If the person who was bitten had mistreated or acted aggressively toward the dog, the owner may not be responsible for the damages caused by an attack. Likewise, a person who approaches a dog that is known to be aggressive may be held responsible, rather than the owner, especially if the person was aware of the issue.

Tips for landlords to prevent slip-and-fall accidents

Slip-and-fall cases involve any situation in which a person falls on a property, resulting in injury. For property owners who rent out their spaces, it is important to note that they are not responsible for just their residents. According to the New Jersey Courts, property owners and managers should make sure that any known dangers are addressed as soon as possible. If the condition cannot be immediately rectified, visitors and property residents should be alerted to the situation. The only exception to this rule is adult trespassers.

According to RentPrep.com, landlords of rental properties can take several proactive steps to protect their tenants from unnecessary accidents. First, proper installation of building materials and flooring is essential. Second, a written record of all cleaning and maintenance expectations helps the employees of the property to understand their responsibilities. Having a specific checklist of jobs to get done keeps workers accountable, and it can help to ensure that important steps aren’t forgotten.

Third, landlords should require their maintenance crew to inspect and clean the premises regularly. Outside, prompt snow and ice removal lowers the risk of slips on the sidewalk. Inside, cleaning the floors thoroughly, as well as leaving proper signage when they are wet, may keep the walking surfaces safer. Fourth, the recommended cleaning products for the specific floor materials should be used in the proper amounts.

While slip-and-fall accidents are unfortunately fairly common, there are several preventative measures that property owners can take to protect their tenants and any other person that enters the premises. Proper care of the facilities, including careful maintenance and prompt response when an issue does occur, is essential for reducing the risk of an accident.

DESPITE THE MORE LIBERAL COURT DEFINITION OF AN “OCCURRENCE,” CARRIERS CAN STILL RELY UPON WORK PRODUCT EXCLUSIONS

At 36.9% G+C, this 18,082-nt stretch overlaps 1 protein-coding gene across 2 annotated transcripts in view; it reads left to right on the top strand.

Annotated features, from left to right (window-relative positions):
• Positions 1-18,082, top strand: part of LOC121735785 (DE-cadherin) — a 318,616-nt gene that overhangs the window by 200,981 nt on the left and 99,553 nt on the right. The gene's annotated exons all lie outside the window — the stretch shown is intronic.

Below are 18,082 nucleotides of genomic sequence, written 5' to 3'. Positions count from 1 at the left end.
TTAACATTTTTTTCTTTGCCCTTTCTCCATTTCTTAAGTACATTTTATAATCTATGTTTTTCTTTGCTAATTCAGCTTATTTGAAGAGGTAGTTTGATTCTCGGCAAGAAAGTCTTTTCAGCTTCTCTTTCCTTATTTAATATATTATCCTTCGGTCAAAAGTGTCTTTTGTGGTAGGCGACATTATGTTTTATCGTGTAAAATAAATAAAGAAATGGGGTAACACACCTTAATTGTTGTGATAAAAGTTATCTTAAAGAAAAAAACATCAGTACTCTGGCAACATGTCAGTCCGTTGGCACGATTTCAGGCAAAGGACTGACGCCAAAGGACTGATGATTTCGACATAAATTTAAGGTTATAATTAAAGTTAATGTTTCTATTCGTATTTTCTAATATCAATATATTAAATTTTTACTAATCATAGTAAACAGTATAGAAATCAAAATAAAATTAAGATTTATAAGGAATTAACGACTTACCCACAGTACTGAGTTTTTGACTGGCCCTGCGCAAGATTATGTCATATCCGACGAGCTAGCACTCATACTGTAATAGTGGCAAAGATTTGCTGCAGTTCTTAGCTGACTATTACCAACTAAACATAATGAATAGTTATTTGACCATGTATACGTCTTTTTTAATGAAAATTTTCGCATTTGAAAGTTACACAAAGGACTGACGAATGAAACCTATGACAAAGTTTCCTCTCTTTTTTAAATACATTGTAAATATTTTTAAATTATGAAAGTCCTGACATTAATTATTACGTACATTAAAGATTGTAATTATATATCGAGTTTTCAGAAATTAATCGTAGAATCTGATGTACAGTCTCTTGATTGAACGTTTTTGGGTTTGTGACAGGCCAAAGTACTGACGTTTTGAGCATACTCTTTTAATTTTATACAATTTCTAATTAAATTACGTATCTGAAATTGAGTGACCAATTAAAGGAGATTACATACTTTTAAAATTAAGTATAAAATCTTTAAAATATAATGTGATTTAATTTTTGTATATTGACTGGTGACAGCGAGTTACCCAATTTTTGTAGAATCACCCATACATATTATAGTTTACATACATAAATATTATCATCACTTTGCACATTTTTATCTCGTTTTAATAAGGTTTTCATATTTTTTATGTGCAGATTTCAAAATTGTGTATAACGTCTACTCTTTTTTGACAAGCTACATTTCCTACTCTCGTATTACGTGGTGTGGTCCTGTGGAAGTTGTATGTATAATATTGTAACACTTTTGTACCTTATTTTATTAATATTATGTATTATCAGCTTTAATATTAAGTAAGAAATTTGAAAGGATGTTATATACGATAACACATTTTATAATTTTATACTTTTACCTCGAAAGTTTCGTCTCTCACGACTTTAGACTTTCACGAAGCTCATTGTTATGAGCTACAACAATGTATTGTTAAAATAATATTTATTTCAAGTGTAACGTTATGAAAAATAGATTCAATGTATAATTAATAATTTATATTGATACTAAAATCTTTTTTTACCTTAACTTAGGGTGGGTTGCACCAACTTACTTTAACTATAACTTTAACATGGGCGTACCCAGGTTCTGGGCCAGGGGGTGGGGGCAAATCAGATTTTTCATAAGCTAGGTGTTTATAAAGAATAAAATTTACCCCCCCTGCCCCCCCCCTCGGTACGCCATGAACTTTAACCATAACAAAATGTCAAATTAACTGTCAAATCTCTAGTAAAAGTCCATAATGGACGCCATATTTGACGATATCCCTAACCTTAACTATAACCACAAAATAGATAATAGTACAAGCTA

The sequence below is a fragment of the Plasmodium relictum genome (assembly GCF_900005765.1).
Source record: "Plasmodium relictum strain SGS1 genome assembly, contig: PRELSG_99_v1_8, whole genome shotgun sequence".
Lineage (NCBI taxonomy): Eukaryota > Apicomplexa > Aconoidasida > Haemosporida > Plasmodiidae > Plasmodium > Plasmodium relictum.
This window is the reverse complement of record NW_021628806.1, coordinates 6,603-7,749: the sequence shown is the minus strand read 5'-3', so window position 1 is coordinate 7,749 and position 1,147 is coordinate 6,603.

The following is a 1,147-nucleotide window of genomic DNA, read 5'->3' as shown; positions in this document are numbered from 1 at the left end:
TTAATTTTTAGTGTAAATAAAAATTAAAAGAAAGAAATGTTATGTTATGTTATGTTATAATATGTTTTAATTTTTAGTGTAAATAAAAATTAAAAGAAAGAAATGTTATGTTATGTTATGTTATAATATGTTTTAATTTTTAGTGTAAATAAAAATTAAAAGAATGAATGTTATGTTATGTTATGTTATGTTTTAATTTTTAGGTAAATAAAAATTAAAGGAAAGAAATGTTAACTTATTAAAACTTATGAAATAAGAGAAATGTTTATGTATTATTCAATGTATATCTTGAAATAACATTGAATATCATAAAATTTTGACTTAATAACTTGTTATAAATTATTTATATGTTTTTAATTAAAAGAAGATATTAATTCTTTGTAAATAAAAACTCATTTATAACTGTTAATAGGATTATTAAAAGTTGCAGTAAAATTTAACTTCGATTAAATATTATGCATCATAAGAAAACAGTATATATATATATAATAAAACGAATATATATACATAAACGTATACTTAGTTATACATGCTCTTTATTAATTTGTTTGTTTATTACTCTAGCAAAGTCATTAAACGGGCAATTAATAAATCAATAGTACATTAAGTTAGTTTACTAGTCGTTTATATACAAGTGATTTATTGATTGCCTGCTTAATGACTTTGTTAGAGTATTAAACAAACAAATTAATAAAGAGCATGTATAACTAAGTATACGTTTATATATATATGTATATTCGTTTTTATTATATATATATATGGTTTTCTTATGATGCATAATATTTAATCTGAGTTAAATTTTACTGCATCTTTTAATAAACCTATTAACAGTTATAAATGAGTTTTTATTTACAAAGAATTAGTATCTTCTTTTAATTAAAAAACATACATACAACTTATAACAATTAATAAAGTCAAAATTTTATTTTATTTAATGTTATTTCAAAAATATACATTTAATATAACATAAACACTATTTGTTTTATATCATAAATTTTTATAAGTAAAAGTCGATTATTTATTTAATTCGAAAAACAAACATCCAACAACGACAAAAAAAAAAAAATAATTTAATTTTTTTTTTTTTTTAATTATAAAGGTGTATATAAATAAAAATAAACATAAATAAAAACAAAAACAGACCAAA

On July 15, 2016, in an unpublished decision, the New Jersey Appellate Division acknowledged the liberal definition of an occurrence under Cypress Point Condo Ass’n v. Adria Towers, LLC[1], finding that the entire insurance policy must still be considered when a carrier is defending its denial of coverage pursuant to a commercial general liability (“CGL”) policy.

In the case of New Jersey-American Water Co., Inc. v. Watchung Square Associates, LLC, et al., Travelers Insurance Company denied coverage under its liability policy issued to Third-Party Defendant/Subcontractor Vollers Excavating & Construction, Inc. (“Vollers”). In this case, Watchung hired Elizabethtown Water Company (“EWC”), who, in turn, subcontracted the excavation work to Vollers. Vollers was hired to both (1) excavate the entire property and install a retaining wall under its contract with another party (site contract); and (2) relocate the water main under the EWC/Vollers agreement.

In February of 2000, the slope failed. At the time, Vollers’ crew was engaged in both excavating the specific slope that failed and trenching for the water line about 70 feet away. Although damages were not specified in the original claims, Watchung ultimately alleged that the slope failure harmed it because of the time and costs involved in properly re-evacuating the slope and installing a more substantial retaining wall. Vollers submitted this claim to Travelers under its CGL insurance policy. The carrier denied the damage.

Travelers filed a motion for summary judgment, and Vollers offered specific defenses. The Trial Court found that under the current case law, faulty workmanship is not an occurrence so the Vollers’ policy provided no coverage. Moreover, the Court determined that the particular workmanship exclusion provided an additional basis to deny coverage. On October 11, 2013, summary judgment was entered dismissing all claims against Travelers with prejudice. It is from that Order that Vollers and EWC appealed.


[1] 441 N.J. Super. 369, 372-372 (App. Div.), cert. granted, 223 N.J. 355 (2015).